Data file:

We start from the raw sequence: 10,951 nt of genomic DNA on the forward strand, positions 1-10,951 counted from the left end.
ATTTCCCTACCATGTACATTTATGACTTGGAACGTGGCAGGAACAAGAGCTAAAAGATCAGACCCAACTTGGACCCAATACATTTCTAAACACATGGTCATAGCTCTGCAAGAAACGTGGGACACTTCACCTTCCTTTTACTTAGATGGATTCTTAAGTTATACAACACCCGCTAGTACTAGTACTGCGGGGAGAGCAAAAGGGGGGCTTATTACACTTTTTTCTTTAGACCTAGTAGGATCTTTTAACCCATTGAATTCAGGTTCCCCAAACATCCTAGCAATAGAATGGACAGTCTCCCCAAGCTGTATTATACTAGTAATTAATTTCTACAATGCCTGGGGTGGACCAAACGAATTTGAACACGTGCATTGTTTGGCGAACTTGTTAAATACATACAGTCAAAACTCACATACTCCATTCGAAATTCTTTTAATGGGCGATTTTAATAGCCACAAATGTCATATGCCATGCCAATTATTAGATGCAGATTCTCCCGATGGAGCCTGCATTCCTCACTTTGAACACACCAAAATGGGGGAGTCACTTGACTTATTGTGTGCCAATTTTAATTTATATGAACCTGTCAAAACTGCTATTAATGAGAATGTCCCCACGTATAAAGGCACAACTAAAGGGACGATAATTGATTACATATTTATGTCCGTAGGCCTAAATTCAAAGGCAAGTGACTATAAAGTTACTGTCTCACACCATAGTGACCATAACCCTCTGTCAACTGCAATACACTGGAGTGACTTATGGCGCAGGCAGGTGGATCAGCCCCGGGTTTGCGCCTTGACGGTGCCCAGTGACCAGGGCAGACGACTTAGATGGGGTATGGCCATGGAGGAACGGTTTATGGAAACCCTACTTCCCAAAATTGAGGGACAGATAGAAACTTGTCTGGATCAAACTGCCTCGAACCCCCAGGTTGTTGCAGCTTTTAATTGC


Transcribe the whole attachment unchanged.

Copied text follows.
We start from the raw sequence: 10,951 nt of genomic DNA on the forward strand, positions 1-10,951 counted from the left end.
ATTTCCCTACCATGTACATTTATGACTTGGAACGTGGCAGGAACAAGAGCTAAAAGATCAGACCCAACTTGGACCCAATACATTTCTAAACACATGGTCATAGCTCTGCAAGAAACGTGGGACACTTCACCTTCCTTTTACTTAGATGGATTCTTAAGTTATACAACACCCGCTAGTACTAGTACTGCGGGGAGAGCAAAAGGGGGGCTTATTACACTTTTTTCTTTAGACCTAGTAGGATCTTTTAACCCATTGAATTCAGGTTCCCCAAACATCCTAGCAATAGAATGGACAGTCTCCCCAAGCTGTATTATACTAGTAATTAATTTCTACAATGCCTGGGGTGGACCAAACGAATTTGAACACGTGCATTGTTTGGCGAACTTGTTAAATACATACAGTCAAAACTCACATACTCCATTCGAAATTCTTTTAATGGGCGATTTTAATAGCCACAAATGTCATATGCCATGCCAATTATTAGATGCAGATTCTCCCGATGGAGCCTGCATTCCTCACTTTGAACACACCAAAATGGGGGAGTCACTTGACTTATTGTGTGCCAATTTTAATTTATATGAACCTGTCAAAACTGCTATTAATGAGAATGTCCCCACGTATAAAGGCACAACTAAAGGGACGATAATTGATTACATATTTATGTCCGTAGGCCTAAATTCAAAGGCAAGTGACTATAAAGTTACTGTCTCACACCATAGTGACCATAACCCTCTGTCAACTGCAATACACTGGAGTGACTTATGGCGCAGGCAGGTGGATCAGCCCCGGGTTTGCGCCTTGACGGTGCCCAGTGACCAGGGCAGACGACTTAGATGGGGTATGGCCATGGAGGAACGGTTTATGGAAACCCTACTTCCCAAAATTGAGGGACAGATAGAAACTTGTCTGGATCAAACTGCCTCGAACCCCCAGGTTGTTGCAGCTTTTAATTGC